by Charles Douthat
Still, there is hope this fading year
that next year will be our year
for a winter hike to the island quarry.
After the holidays, I'd propose.
In January, when dormant hardwoods
clatter in the wind and only a stray spruce
or cardinal lives for color. At such times
the quarry sleeps ice-locked
beneath sifting skins of snow. If it's safe
and thick enough, I'll take you out
across the ice to that spot
we swam those summers ago.
We'll walk again on water, solid now
beneath our feet. And I'll scrape clean
a snow-window for staring down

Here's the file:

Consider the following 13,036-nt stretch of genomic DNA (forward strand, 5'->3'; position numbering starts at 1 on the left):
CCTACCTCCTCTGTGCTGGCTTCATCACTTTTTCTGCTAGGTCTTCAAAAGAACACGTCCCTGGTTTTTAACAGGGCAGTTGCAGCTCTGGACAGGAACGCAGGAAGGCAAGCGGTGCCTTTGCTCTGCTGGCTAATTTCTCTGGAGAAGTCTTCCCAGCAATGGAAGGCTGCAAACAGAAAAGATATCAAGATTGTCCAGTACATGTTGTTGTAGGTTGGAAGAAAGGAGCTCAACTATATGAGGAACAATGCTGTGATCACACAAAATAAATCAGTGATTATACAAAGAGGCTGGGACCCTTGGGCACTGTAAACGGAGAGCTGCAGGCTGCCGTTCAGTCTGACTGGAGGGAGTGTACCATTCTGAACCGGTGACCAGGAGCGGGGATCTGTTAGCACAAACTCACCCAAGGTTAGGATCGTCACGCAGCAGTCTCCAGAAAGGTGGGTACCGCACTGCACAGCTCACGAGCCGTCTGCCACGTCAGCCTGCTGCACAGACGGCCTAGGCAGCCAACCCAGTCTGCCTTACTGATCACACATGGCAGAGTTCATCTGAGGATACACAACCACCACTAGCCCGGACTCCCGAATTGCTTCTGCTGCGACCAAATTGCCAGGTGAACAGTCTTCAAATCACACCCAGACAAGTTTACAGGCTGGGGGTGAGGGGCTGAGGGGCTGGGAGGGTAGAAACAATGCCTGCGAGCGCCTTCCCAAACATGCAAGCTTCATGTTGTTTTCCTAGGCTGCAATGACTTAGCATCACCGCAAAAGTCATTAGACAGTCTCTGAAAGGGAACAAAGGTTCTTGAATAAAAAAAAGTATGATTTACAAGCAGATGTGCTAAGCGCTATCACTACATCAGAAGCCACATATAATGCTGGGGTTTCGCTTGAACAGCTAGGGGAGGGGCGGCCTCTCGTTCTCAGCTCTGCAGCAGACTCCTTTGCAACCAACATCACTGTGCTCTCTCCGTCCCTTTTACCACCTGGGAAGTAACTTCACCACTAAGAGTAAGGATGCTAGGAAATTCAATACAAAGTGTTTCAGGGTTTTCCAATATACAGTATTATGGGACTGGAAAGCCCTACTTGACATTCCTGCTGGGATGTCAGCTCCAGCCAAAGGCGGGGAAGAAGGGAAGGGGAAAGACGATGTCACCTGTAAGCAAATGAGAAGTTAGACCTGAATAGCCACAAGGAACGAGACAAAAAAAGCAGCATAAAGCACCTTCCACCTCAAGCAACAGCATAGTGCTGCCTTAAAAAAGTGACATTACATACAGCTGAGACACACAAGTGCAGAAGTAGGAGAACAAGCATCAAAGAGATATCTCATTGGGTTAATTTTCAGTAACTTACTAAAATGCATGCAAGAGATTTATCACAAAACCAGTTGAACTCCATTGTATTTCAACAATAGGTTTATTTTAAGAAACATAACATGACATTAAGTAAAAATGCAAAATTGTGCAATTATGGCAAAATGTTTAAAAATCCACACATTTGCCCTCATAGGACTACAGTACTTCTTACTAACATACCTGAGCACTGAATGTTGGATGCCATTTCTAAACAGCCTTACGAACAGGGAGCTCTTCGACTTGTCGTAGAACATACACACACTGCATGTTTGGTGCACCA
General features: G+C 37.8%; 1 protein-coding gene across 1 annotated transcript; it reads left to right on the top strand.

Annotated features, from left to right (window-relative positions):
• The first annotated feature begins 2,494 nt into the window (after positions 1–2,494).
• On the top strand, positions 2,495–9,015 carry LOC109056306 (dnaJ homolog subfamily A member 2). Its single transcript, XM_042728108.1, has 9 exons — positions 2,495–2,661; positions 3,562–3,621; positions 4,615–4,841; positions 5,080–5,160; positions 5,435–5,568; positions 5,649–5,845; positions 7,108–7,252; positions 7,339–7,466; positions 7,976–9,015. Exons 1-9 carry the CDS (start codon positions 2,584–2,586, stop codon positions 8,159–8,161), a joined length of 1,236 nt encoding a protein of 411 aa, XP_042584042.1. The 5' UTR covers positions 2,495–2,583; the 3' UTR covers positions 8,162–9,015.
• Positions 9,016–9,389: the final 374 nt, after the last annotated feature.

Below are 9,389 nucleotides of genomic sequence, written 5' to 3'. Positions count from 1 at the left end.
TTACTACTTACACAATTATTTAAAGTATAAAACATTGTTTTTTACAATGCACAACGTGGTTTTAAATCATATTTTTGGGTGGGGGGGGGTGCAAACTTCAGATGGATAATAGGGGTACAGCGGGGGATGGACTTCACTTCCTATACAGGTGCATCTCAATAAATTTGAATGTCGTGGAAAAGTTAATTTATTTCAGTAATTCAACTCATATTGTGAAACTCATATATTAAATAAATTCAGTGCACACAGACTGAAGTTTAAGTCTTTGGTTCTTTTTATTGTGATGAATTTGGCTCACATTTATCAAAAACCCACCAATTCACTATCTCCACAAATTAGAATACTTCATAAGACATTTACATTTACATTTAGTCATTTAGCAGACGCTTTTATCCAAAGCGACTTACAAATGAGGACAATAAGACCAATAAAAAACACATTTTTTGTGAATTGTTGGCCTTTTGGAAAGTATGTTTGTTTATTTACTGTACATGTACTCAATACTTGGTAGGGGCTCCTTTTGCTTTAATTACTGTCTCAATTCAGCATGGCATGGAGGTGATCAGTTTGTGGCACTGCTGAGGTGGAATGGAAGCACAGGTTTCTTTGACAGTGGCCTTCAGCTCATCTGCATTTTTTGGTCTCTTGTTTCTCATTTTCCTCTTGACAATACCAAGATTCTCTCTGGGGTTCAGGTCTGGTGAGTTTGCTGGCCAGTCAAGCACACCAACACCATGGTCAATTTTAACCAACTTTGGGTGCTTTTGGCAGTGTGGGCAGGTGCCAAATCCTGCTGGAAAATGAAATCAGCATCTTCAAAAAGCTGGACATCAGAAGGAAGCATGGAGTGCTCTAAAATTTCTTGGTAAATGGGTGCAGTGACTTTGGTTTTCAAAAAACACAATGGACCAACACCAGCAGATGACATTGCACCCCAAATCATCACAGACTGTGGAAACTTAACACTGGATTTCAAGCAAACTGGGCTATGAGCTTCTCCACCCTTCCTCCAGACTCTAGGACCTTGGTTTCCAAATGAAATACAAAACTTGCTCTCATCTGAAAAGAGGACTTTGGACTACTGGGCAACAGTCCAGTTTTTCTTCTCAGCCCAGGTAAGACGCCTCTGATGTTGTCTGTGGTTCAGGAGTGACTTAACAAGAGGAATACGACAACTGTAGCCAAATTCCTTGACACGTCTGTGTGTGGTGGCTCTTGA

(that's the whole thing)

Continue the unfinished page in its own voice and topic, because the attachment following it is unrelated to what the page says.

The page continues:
the frozen mirror of the deep.
Maybe only sealed off fissures.
Or rising bubbles captured in blue.
At least we'll see two bundled faces
looking back. And even so close to longest
night, surely some remnant sun will flash
above the trees and find us there—
parchment-lit, in the open—and stir us
in a winter way we've never known.
Then let the sun flash on across our quarry.
Love, let it glitter in the quarry stone.